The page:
Profound Reveals Native Mobile App Option
June 4, 2013 Dan Burger
Profound Logic has developed ways for IBM midrange companies to create mobile applications using its designer tool and deploying to the Web and through hybrid applications (not quite native) via PhoneGap. This week it is adding another option with native apps for Apple and Android smartphones and tablets. Native application capability is the quickest and easiest way to deploy mobile apps and those are two huge priorities for a lot of companies.
Two months ago, Profound was espousing the open source framework that the software vendor incorporated into Profound UI 4.5. Now it’s the native application enhancements that have become the talking points in this latest Profound UI uptick, which is now version 4.6. In addition to the availability of a native mobile client for publishing applications to iTunes and Android app stores, this package also includes mobile-specific widgets and properties such as CSS3-based panels and buttons, textbox placeholders, mobile click-to-call and click-to-navigate capabilities, synchronization of offline applications, and usability features such as accordion-style layout with scrollable content sections.
The benefits are not minimal.
Profound’s native apps can unquestionably take advantage of the popular features built into smartphones and tablets. It’s one heck of a shortcut compared to building your own native app from scratch, which requires RPG programmers to wade into unfamiliar languages and then go through the approval processes required by the operating systems of each of the devices. The Apple approval process is especially arduous; the Android is less so, but still time consuming. Developing hybrid apps with PhoneGap, for instance, avoids the app stores and therefore the approval processes, but it is not as simple to deploy as buying a native app. With PhoneGap, you’ll need some tools, some templates, and a Mac computer.
The Profound UI 4.6 mobile client is a free download. During the download, users are prompted to connect to a specific IBM i server, specify a host name, report the IP address, and identify how the connection is being made. It’s quick and straightforward. The convenience is the main attraction.
In order for IBM i data to be accessed in real time, the mobile client communicates with the Profound UI server component, which must be installed and configured on the IBM i server. This allows existing IBM i character-based applications to be converted and accessed using a rich user interface on the mobile device. The reason most programmers like a native app is because IBM i data can be retrieved, updated, and/or integrated with native device features, the camera, for instance.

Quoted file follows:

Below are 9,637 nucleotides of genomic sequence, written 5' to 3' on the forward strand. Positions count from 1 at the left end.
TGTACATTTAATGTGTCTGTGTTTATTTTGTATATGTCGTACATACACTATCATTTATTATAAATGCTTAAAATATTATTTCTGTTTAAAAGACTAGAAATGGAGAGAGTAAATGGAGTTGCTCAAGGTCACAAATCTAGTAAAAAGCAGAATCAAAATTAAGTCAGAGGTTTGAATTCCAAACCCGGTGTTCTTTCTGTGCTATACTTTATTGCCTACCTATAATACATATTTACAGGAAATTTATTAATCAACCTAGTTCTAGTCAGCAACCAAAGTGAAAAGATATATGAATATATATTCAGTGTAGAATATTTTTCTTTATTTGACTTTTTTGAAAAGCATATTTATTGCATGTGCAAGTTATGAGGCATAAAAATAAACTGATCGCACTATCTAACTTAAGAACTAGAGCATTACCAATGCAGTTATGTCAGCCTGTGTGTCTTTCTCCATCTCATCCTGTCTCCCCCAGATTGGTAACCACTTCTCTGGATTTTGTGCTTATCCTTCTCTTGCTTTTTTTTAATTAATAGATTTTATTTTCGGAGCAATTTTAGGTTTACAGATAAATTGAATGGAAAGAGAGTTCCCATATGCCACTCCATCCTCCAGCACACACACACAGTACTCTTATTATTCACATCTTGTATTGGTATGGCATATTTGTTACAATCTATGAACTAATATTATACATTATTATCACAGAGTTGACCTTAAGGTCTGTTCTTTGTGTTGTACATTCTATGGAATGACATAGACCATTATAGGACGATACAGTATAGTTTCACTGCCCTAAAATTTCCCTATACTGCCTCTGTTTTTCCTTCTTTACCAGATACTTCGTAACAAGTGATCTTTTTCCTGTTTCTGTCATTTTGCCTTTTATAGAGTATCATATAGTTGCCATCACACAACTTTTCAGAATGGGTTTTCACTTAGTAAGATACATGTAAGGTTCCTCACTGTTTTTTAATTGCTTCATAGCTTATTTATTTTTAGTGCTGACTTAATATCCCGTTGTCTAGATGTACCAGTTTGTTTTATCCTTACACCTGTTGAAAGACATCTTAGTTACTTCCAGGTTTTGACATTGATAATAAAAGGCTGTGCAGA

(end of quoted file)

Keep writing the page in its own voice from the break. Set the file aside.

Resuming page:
A couple of things about the native app are worth noting, however, if you are wondering whether native is the right choice for you.
When the native app appears on the mobile device, it will be identified as the Profound UI Mobile Client. Some companies want to see the app branded with the company name and matching a company look and feel. If that’s a requirement, you can’t use the native app, but you’ll be spending more time developing your company-branded app.
Another consideration is whether offline capabilities are a priority. The native app cannot collect info and synchronize it later without a constant connection to the IBM i server. Companies that want that feature can get it with Profound’s hybrid PhoneGap option.
In short, the native apps keep things simple and PhoneGap hybrid apps provide more control. Companies that decide the native capabilities–GPS navigation and camera being the most popular–are not necessary can still choose to do mobile Web application development. Profound has that base covered. But factors that also enter into Web development decisions include whether there will be cross-linking integration with other Web apps and whether the visible URL in a Web app is a concern. A URL could reveal system parameters, for instance, which may be a security issue.
In addition to the native mobile client, Profound UI 4.6 also has added to the collection of widgets it has packaged in earlier versions of UI. For instance, the integration with Java Query is new and there are enhancements to visual designer that make it easier to create buttons and panels without coding. The same is true for click to call and click to navigate–no coding required.
The organization of data on the mobile device is simplified through the use of an accordion layout widget. This is convenient when the amount of data requires a tedious amount of scrolling to comb through it in its entirety. Small screens can be a pain in the patootie that way. An accordion-style layout puts lengthy data into sections and makes it easy to navigate from one section to another.
“We wanted to make developing mobile applications with Profound UI as easy as possible, and that meant streamlining how our customers made those apps available to their end users,” says Profound Logic CEO Alex Roytman. “Now developers can simply connect to their IBM i server via the Profound UI mobile client located within the iTunes and Android app stores, and the mobile applications they’ve created with Profound UI can be available to their users in a matter of minutes.”
Perhaps you noticed that no mention has been made of the Microsoft or Blackberry operating systems. They are not the OSes that are creating the big demand at this time, but Profound says it will keep an eye on them and could tweak their code for Microsoft and Blackberry if the market calls for one or the other or both.